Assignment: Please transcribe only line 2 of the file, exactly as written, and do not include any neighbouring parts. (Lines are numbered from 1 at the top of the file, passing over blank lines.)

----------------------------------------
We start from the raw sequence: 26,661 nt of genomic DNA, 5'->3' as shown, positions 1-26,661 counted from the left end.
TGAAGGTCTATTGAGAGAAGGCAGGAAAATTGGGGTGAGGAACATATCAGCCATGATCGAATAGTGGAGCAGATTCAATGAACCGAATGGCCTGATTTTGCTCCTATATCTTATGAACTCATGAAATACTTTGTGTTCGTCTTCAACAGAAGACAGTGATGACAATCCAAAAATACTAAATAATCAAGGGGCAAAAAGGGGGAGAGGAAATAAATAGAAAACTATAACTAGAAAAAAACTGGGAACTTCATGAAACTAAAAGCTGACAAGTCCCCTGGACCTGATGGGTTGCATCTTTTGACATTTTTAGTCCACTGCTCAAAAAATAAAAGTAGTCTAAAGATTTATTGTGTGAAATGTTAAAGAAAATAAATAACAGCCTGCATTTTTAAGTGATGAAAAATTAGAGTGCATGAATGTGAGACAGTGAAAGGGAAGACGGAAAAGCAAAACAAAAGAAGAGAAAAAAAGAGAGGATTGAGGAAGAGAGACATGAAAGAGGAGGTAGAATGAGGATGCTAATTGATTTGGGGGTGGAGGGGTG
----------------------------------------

TGAAGGTCTATTGAGAGAAGGCAGGAAAATTGGGGTGAGGAACATATCAGCCATGATCGAATAGTGGAGCAGATTCAATGAACCGAATGGCCTGATTTTGCTCCTATATCTTATGAACTCATGAAATACTTTGTGTTCGTCTTCAACAGAAGACAGTGATGACAATCCAAAAATACTAAATAATCAAGGGGCAAAAAGGGGGAGAGGAAATAAATAGAAAACTATAACTAGAAAAAAACTGGGAACTTCATGAAACTAAAAGCTGACAAGTCCCCTGGACCTGATGGGTTGCATCTTTTGACATTTTTAGTCCACTGCTCAAAAAATAAAAGTAGTCTAAAGATTTATTGTGTGAAATGTTAAAGAAAATAAATAACAGCCTGCATTTTTAAGTGATGAAAAATTAGAGTGCATGAATGTGAGACAGTGAAAGGGAAGACGGAAAAGCAAAACAAAAGAAGAGAAAAAAAGAGAGGATTGAGGAAGAGAGACATGAAAGAGGAGGTAGAATGAGGATGCTAATTGATTTGGGGGTGGAGGGGTG